You probably were expecting Bruce Springsteen’s name here, or Frank Sinatra’s, or any musician who paid their dues in the Garden State to make it big enough to cross the Hudson. New Jersey is filled with streets named after rock stars, and we tend to mythologize the hometown heroes who sing about surviving the state. I grew up around the interactive Bruce Springsteen museum known as Asbury Park, New Jersey. His tributes to my Jersey Shore home have become the state’s own tributes to him, and the lines blur as to which is which. Is that Greetings From Asbury Park sign paying homage to the town’s historic postcard or to the 1973 Springsteen album? Does it even matter? New Jersey is happy to share its monuments with Bruce Springsteen.
But Bruce isn’t the only act that New Jersey incubated, and we’re even more loyal to the acts who never left us for greener pastures and cleaner recording studios. Asbury Park’s music scene wasn’t frozen in time after his departure to fame. Out of state tourists (yes, we have those) might visit The Stone Pony for its Bruce regalia, but for years, Asbury Park’s music venues were the only establishments that stayed open when hard times fell on the city.
Now, Asbury Park is exploding as the new must-see town on the Jersey Shore, but for decades, it was a graveyard of abandoned buildings, suffering from its own recession. By the time I got there in the 90s, the city felt trapped in time and too caught up in nostalgia to move forward. Whether it was a battle of the bands at The Saint or a psychobilly act at Asbury Lanes, those historic venues and the fledgling punk scenes they showcased would breathe life in Asbury Park when Asbury was still gasping for air.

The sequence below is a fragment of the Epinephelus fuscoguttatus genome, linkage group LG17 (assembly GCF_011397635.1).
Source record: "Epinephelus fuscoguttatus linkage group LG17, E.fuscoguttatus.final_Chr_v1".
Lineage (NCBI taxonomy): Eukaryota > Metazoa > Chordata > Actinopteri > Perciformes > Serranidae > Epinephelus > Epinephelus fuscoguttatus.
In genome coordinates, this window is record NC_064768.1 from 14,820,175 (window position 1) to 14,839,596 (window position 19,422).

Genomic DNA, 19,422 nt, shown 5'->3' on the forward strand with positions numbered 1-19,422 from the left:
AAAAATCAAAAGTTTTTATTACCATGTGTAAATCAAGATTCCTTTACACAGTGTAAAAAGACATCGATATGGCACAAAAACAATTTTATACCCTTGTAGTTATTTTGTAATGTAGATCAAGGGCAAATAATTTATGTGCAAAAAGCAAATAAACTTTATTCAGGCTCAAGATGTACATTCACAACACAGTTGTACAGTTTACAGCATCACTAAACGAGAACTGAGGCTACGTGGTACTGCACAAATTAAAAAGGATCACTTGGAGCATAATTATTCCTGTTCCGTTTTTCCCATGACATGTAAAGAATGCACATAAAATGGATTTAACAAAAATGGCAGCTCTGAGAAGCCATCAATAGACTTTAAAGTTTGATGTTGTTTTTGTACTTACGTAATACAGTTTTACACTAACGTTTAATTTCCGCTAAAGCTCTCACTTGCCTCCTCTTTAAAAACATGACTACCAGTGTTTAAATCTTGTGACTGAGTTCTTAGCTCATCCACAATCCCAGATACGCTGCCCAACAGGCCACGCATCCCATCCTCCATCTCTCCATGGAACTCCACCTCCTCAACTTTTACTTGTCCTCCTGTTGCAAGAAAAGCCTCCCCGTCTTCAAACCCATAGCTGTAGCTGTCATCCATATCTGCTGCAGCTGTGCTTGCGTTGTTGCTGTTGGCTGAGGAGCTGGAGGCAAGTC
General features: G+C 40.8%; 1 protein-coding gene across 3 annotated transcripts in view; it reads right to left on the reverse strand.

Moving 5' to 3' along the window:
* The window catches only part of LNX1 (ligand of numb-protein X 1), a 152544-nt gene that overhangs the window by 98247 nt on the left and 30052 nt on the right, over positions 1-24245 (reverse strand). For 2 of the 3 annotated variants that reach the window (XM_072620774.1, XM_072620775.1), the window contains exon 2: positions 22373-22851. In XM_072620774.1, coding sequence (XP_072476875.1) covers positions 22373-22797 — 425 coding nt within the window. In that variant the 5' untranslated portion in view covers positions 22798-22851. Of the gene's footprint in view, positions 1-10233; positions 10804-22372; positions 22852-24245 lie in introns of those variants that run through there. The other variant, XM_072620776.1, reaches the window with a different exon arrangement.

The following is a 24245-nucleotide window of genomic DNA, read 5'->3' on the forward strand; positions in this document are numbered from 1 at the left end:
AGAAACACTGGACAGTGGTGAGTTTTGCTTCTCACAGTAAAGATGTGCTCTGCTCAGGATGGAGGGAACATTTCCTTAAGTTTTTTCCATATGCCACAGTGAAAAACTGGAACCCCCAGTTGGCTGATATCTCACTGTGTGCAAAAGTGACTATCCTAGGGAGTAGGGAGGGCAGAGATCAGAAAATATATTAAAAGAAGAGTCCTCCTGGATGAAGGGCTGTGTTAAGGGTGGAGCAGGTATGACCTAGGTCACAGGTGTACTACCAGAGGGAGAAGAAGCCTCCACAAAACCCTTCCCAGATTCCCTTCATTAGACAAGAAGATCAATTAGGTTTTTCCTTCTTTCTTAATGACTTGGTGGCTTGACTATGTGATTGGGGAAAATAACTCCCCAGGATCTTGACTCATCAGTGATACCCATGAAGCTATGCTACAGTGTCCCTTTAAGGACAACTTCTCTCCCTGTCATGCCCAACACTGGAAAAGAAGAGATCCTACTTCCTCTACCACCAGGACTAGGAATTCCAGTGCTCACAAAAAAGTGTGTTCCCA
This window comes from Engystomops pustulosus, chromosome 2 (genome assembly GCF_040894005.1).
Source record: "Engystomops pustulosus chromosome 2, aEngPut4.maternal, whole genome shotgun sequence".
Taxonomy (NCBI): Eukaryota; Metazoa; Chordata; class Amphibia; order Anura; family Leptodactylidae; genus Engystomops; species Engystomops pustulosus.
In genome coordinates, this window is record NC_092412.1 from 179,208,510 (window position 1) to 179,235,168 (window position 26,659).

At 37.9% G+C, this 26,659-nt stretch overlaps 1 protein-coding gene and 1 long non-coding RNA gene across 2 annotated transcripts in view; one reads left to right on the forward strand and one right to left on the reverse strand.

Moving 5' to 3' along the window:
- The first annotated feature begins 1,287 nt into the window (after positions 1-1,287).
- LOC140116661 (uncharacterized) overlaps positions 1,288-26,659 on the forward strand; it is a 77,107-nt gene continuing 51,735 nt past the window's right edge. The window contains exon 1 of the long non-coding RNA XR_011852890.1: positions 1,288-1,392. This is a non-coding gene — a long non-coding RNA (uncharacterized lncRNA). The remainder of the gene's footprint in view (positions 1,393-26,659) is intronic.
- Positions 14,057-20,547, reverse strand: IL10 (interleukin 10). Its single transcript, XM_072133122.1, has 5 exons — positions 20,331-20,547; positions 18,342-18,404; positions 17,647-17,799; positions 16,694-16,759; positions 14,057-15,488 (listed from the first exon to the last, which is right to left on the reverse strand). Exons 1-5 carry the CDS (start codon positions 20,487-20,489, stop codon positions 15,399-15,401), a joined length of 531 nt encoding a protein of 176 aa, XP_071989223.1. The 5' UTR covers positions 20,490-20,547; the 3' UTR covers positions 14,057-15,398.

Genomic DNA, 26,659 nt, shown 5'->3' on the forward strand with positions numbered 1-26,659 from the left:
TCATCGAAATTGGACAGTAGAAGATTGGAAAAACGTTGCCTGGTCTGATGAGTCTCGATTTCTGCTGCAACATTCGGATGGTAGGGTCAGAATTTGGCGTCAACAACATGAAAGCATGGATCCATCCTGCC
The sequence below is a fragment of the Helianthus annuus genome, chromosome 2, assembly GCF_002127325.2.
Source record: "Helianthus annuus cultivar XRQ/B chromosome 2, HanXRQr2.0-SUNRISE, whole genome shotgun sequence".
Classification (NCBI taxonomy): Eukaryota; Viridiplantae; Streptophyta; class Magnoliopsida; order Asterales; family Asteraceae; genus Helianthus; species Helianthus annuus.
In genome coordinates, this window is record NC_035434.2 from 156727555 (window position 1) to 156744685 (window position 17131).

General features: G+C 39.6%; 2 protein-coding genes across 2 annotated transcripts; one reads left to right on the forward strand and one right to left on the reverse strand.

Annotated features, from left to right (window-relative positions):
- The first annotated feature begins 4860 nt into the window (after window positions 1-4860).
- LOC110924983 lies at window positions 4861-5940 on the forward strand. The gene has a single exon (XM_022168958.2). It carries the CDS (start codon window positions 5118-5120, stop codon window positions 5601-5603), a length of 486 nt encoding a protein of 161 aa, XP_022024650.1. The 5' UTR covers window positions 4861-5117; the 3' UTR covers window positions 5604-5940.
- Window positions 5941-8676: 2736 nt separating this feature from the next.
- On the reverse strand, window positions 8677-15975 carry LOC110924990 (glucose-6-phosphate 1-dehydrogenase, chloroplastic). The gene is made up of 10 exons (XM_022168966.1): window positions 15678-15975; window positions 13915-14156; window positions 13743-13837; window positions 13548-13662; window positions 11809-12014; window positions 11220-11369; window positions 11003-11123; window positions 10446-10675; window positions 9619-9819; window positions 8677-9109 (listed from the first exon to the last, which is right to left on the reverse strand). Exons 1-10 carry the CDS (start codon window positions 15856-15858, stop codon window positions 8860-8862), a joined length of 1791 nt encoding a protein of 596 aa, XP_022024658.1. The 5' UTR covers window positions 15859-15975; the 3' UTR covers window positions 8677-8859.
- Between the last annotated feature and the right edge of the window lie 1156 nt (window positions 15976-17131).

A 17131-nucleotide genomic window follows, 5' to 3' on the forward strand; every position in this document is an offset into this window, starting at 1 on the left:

New Jersey had an impressive roster of early pop-punk, emo, and ska bands that found stages in our dingy bars back in the 90s and early aughts, and the cultural links the state has to these genres still linger. But ska, for me, was a more natural partner for Jersey. Bands like Professor Plum, Inspecter 7, and a fleet of other acts mostly coming from New Brunswick would grace our shores with hyper speed horn playing. Our state’s brand of ska had a knack for laying dismal lyrics on top of erratic tempos. It was a genre that suited a stir-crazy city like Asbury Park, and it sounded great blaring from our boardwalk, our skatepark, and our punk rock bowling alley. Celebrating a life in shambles was an ongoing theme, and at its very pinnacle was a punch-happy song about waiting for death in Keasbey, New Jersey.